The “Last-In, First Out” statute creates substantial problems for teachers. This rule inhibits a principal and school administrator’s ability to retain good teachers while managing the needs of their schools— especially amidst growing budget constraint. According to the statute, schools must cut recently hired teachers, regardless of the teacher’s quality, whenever they have to make staff cuts. This forces many schools to fire great teachers, while retaining bad teachers. As it stands, this system does not take into account the added value of teachers who are bilingual or serve as afterschool sport coaches. While core performance is important, auxiliary contributions are equally important. Ultimately, this statute makes it difficult for principals to prioritize teachers who are meeting the non-core-academic needs of students.
Of course, teachers play a vital role in our economy and ought to be valued for their selfless efforts. It is highly uncontested that a high-quality teacher can add incredible value to society. A recent study published by professors from Harvard and Columbia found that replacing a less effective teacher with a high quality teacher, who has higher value-added test scores could increase a student’s lifetime earnings by over $250,000 (Lowrey, 2012).
Proponents of tenure claim that tenure is necessary to protect teachers from awful, vindictive principals and administrators who fire teachers for unfair reasons. However, tenure proponents must understand that teachers without tenure would still have access to the court system to settle unjust firings or unjust actions— just like the millions of other untenured employees.
Regardless of the outcome in Vegara v. California, the state of California, and other states facing similar problems in the U.S., must make an effort to address the flawed tenure process in public schools because our children’s posterity, and nation’s labor force, depend on it.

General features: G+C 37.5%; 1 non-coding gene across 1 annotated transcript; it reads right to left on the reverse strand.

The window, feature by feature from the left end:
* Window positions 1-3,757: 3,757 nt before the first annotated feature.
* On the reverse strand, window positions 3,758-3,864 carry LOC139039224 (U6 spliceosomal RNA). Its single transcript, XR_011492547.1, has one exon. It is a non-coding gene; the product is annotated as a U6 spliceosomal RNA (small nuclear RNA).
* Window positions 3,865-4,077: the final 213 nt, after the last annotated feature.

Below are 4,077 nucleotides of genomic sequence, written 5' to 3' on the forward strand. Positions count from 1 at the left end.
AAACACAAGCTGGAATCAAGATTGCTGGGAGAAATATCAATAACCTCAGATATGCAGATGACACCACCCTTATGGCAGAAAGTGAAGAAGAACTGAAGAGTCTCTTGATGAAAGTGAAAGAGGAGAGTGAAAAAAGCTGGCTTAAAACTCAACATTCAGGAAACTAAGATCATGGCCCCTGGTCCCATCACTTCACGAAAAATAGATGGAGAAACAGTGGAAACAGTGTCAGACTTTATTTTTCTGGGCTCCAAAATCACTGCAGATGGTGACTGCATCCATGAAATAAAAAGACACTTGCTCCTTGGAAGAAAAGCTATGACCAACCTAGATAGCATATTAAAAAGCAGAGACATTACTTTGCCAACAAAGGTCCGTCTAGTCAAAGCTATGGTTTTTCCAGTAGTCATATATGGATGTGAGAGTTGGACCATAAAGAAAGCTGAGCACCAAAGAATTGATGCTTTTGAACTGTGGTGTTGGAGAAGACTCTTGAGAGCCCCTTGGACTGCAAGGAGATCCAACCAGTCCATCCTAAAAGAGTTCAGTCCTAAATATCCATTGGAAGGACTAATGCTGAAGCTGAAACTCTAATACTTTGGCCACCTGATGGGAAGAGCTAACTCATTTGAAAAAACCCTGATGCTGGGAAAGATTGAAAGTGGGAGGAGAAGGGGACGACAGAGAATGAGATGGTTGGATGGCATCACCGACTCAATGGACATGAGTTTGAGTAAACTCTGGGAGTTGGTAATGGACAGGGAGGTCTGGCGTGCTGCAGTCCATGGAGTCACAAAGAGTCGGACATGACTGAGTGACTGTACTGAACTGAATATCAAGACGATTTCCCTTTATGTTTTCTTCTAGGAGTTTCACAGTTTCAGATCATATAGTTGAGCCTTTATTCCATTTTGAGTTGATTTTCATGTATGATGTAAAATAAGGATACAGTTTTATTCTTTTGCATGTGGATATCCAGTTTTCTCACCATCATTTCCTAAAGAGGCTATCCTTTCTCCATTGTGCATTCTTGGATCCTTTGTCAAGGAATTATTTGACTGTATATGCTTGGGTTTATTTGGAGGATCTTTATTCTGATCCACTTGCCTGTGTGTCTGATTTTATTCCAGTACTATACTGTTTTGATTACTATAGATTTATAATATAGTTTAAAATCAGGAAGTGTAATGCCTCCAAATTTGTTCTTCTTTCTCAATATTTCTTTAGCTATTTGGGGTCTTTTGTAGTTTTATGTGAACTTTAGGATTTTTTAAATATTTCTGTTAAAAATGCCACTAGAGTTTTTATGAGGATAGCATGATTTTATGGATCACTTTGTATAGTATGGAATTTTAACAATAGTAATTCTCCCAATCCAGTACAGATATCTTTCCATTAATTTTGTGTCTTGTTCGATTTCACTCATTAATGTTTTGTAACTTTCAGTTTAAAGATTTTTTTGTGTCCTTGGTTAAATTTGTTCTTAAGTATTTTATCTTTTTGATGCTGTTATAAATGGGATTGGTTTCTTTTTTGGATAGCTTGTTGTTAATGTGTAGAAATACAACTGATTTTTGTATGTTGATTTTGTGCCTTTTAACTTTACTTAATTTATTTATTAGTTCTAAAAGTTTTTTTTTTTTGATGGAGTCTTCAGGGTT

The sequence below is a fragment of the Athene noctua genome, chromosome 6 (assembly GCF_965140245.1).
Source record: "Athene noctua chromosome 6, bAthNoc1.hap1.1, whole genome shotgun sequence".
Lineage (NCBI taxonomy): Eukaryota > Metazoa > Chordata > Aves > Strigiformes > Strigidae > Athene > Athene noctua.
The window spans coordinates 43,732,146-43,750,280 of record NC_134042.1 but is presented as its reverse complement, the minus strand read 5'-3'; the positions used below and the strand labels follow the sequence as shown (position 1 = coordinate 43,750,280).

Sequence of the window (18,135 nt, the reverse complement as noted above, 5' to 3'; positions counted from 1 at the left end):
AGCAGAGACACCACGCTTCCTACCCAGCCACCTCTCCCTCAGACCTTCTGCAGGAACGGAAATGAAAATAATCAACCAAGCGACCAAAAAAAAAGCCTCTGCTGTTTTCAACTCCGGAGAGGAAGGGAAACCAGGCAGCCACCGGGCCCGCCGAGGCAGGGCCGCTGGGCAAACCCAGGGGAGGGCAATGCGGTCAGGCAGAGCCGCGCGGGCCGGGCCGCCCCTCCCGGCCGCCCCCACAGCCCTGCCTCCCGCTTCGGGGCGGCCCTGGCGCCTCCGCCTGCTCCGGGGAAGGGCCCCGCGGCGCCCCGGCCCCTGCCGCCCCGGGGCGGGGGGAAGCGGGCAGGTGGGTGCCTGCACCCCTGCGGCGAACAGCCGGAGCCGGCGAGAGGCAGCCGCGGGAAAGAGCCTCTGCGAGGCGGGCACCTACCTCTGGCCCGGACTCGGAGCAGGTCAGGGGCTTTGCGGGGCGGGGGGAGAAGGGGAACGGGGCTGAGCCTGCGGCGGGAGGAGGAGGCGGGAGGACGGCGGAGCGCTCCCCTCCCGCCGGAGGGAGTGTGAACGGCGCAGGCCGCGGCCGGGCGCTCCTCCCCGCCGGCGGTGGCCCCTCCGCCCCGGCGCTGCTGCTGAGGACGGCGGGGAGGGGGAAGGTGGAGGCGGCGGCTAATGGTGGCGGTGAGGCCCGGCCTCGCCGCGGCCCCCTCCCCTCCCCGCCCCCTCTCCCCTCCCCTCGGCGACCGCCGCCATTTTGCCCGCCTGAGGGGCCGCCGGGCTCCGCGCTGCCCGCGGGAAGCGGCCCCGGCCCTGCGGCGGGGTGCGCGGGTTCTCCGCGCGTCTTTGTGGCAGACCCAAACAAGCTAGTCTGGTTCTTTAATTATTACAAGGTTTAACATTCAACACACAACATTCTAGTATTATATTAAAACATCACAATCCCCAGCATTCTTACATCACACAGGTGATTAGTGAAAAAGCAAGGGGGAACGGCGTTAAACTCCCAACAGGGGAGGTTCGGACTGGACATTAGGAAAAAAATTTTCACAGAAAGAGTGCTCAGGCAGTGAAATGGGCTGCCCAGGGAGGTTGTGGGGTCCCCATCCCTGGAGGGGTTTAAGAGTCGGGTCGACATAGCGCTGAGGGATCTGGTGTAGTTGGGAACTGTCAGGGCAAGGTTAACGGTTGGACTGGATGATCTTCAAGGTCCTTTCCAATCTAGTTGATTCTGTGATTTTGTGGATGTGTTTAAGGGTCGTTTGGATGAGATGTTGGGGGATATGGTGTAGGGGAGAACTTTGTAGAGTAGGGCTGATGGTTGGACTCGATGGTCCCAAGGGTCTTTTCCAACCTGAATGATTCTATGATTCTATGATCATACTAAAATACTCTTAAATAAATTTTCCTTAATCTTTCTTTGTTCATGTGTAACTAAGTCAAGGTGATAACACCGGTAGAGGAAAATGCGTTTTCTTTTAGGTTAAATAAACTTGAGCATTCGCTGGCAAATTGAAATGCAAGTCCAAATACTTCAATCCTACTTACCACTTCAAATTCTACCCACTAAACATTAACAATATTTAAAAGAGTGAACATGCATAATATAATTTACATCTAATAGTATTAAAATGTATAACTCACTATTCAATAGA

Barrett, B. (2012). Mark Berndt’s $40,000 Payoff. LA Weekly News. Retrieved from http://www.laweekly.com/2012-02-16/news/mark-berndt-miramonte-40000-payoff/.
Goldhaber, D., & Hansen, M. (2008). Assessing the Potential of Using Value-Added Estimates of Teacher Job Performance for Making Tenure Decisions. Brief 3. National Center for Analysis of Longitudinal Data in Education Research.
Hubsch, A. W. (2013). Do California’s Teacher Tenure Laws Violate California’s Constitutional Right to Education. Retrieved from http://works.bepress.com/allen_hubsch/2/.
Kearney, L. (2014). California students challenge teacher tenure rules in lawsuit.Reuters. Retrieved from http://www.reuters.com/article/2014/01/28/us-usa-california-education-idUSBREA0R05D20140128.
Lowrey, A. (2012). Big Study Links Good Teachers to Lasting Gain. The New York Times. Retrieved from http://www.nytimes.com/2012/01/06/education/big-study-links-good-teachers-to-lasting-gain.html?pagewanted=all&_r=0.
Satzman, D. (2014). Deasy: Firing bad teachers costs up $450,000. KCRW Economy Blog. Retrieved from http://blogs.kcrw.com/whichwayla/2014/01/deasy-firing-bad-teachers-costs-up-450000.
Tillotson, M. (2014). California’s defense begins in Vergara trial. California Watchdog.org. Retrieved from http://watchdog.org/131228/california-vergara-trial/.